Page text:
If a publisher is savvy (and most are) they put that “reserve” in an interest bearing account. And they can sit on that float for six months earning interest on what is technically the author’s money. And if the returns do not use up the reserve the difference is credited back to the author. Let’s use the above example:
Books sells $10,000 worth of earnings in July-December.
Publisher creates a reserve of $5,000 in January in case there are returns after Christmas, so they only send the author $5,000.
In Jan-June there are $3,000 worth of returns sent back which is charged against that reserve.
So the publisher gives the author the $2,000 balance in their next check.
But the publisher, in essence, made some additional interest income on that $2,000 because that reserve sat in a bank for six months. Smart business!
Now all you accountants out there, please don’t criticize this example. I know there are new sales and new reserves and all sort of other nuances and the interest rates are currently pathetic (and therefore little incentive), but I’m trying to make a different point.
Therefore let me use real numbers for you. I won’t tell you who the publisher is, or what the book is, or how many copies were sold to generate the numbers. You won’t be able to guess, so please don’t try. These numbers are taken from an author’s last two actual royalty statements to show you what I’m illustrating. I can tell you that the author’s book was published more than three years ago… And publisher is still withholding returns each cycle.
Statement A (first six months)
Royalty earnings from Sales – $941
Reserves withheld in previous cycle credited back to Author – $940
Reserves withheld this cycle – $626
Total Earnings this cycle – $1,255 ($941+$940-$626)
Statement B (second six months)
Royalty earnings from Sales – $825
Reserves withheld in previous cycle credited back to Author – $626
Reserves withheld this cycle – $688
Total Earnings this cycle – $763
The publisher has kept about $600 of the author’s money in their “reserve” pocket in case there is a return, for a full year. But if this were multiplied across every title in this publisher’s warehouse think of the amount of that reserve. If they have 5,000 titles in their warehouse and they are only floating a reserve average of $400 per title, they are earning interest on two million dollars. (At 2% that is $40,000 in earned interest.)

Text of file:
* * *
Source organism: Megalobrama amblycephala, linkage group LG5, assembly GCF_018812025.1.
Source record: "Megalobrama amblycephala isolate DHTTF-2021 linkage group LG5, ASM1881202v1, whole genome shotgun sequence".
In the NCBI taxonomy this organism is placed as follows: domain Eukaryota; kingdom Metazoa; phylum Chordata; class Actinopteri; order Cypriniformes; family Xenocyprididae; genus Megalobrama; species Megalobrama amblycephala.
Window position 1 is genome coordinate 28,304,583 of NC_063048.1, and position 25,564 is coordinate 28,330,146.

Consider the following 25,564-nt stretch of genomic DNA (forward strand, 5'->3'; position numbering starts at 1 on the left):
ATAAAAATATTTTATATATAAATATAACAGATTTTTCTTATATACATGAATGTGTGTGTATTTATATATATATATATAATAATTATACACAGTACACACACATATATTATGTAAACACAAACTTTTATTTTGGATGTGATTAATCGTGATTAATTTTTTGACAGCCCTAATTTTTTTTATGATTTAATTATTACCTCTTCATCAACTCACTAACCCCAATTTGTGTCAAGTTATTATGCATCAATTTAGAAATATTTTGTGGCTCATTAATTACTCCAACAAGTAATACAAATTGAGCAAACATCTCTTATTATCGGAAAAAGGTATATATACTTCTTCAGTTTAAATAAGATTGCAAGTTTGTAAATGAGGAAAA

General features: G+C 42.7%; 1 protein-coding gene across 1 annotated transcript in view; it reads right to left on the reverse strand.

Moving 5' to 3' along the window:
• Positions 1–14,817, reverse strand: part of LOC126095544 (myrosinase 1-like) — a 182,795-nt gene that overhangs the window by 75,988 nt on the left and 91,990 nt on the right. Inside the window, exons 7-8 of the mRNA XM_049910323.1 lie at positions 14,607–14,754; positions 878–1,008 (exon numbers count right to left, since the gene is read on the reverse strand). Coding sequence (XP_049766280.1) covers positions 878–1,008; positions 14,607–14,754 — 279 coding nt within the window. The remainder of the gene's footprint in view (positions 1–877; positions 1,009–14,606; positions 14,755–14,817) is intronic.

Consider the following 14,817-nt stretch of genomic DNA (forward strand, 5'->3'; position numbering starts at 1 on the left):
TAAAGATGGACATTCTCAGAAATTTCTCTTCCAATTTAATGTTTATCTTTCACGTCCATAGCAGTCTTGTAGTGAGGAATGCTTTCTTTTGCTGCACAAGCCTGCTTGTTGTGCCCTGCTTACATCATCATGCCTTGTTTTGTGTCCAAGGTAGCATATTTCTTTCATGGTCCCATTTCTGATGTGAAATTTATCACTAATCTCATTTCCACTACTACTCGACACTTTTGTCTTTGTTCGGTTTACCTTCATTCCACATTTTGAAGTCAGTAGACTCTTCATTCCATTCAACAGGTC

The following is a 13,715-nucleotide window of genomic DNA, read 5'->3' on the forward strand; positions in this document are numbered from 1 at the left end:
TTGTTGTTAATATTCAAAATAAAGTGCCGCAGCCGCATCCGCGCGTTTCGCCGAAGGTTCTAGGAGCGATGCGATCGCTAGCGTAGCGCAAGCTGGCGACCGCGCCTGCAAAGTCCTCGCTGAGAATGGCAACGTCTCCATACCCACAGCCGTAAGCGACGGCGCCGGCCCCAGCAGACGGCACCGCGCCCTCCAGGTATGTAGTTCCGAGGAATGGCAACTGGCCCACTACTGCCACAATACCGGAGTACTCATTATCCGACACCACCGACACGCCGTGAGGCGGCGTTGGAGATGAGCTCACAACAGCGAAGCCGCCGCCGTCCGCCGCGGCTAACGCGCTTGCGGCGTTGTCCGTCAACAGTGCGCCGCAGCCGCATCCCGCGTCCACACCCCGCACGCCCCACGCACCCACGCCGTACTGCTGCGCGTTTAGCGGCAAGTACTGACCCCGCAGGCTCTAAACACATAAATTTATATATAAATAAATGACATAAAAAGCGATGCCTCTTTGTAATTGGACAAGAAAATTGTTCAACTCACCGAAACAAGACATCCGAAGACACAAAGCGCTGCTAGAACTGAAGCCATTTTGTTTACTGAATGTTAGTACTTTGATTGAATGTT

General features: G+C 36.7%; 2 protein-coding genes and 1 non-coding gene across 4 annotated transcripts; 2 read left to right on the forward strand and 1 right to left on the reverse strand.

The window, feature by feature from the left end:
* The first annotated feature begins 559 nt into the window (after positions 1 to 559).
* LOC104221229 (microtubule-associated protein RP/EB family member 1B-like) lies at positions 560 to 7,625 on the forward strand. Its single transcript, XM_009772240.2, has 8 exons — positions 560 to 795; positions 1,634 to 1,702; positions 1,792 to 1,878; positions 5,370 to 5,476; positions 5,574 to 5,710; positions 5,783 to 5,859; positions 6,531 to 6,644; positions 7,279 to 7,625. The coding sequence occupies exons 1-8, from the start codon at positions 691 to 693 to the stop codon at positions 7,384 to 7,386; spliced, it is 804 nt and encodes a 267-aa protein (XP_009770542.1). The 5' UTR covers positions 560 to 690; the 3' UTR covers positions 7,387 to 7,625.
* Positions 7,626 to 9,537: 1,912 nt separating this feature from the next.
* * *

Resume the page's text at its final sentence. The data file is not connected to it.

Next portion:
Again, I do not begrudge the publisher of the necessity of withholding a reserve. But when it starts to appear to be a form of clever accounting I get a little testy.
My preference would be to have a clause in the contract under the Reserve Against Returns section to read:
Publisher has the right to reserve for anticipated future returns. Reserves are never established to avoid paying royalties, but to eliminate the situation where royalties might be paid out on sales that are ultimately reversed. Such reserves will be used only when the publisher is aware that inventories exist in the marketplace that are not selling through and will likely be returned. Reserves are not limited to a certain percentage of sales, but in all cases must be defensible by the publisher.
Agents can dream too, can’t they?
By they way? Lest you think I’m ignoring the E-elephant in the room? Ebooks technically do not have returns since there is no physical inventory on a shelf to handle. Consequently there should never be a reserve against returns on e-books. But I’m still trying to track down the oddity of a recent royalty statement where the author had negative 3,000 e-books sold. How can you unsell 3,000 e-books? Yes, you can return an e-book bought by mistake on Amazon. I’ve done it to see if it is possible. It is. But all that does is counter the sale made the day before. So to have thousands of returns boggles the mind. Even the accountants are flummoxed. Maybe I’ll tell you the rest of that story when the mystery is solved.
For a brilliant discussion about other implications of returns take a look at this post by Mike Shatzkin and Michael Cader.